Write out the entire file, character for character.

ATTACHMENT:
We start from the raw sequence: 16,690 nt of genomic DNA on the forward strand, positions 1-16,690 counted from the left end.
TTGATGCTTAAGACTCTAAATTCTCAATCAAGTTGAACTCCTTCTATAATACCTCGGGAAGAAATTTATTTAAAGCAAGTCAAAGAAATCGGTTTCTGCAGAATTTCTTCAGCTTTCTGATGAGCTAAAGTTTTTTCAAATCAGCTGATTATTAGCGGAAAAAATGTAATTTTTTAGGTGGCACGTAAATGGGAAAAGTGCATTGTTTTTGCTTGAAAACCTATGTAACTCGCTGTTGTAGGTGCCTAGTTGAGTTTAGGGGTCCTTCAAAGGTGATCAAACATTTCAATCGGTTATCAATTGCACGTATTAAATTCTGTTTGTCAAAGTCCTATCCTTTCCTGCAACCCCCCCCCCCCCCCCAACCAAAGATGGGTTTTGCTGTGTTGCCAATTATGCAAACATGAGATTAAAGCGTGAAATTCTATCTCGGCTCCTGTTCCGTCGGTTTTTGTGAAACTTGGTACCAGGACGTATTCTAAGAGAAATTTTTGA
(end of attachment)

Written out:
We start from the raw sequence: 16,690 nt of genomic DNA on the forward strand, positions 1-16,690 counted from the left end.
TTGATGCTTAAGACTCTAAATTCTCAATCAAGTTGAACTCCTTCTATAATACCTCGGGAAGAAATTTATTTAAAGCAAGTCAAAGAAATCGGTTTCTGCAGAATTTCTTCAGCTTTCTGATGAGCTAAAGTTTTTTCAAATCAGCTGATTATTAGCGGAAAAAATGTAATTTTTTAGGTGGCACGTAAATGGGAAAAGTGCATTGTTTTTGCTTGAAAACCTATGTAACTCGCTGTTGTAGGTGCCTAGTTGAGTTTAGGGGTCCTTCAAAGGTGATCAAACATTTCAATCGGTTATCAATTGCACGTATTAAATTCTGTTTGTCAAAGTCCTATCCTTTCCTGCAACCCCCCCCCCCCCCCCAACCAAAGATGGGTTTTGCTGTGTTGCCAATTATGCAAACATGAGATTAAAGCGTGAAATTCTATCTCGGCTCCTGTTCCGTCGGTTTTTGTGAAACTTGGTACCAGGACGTATTCTAAGAGAAATTTTTGA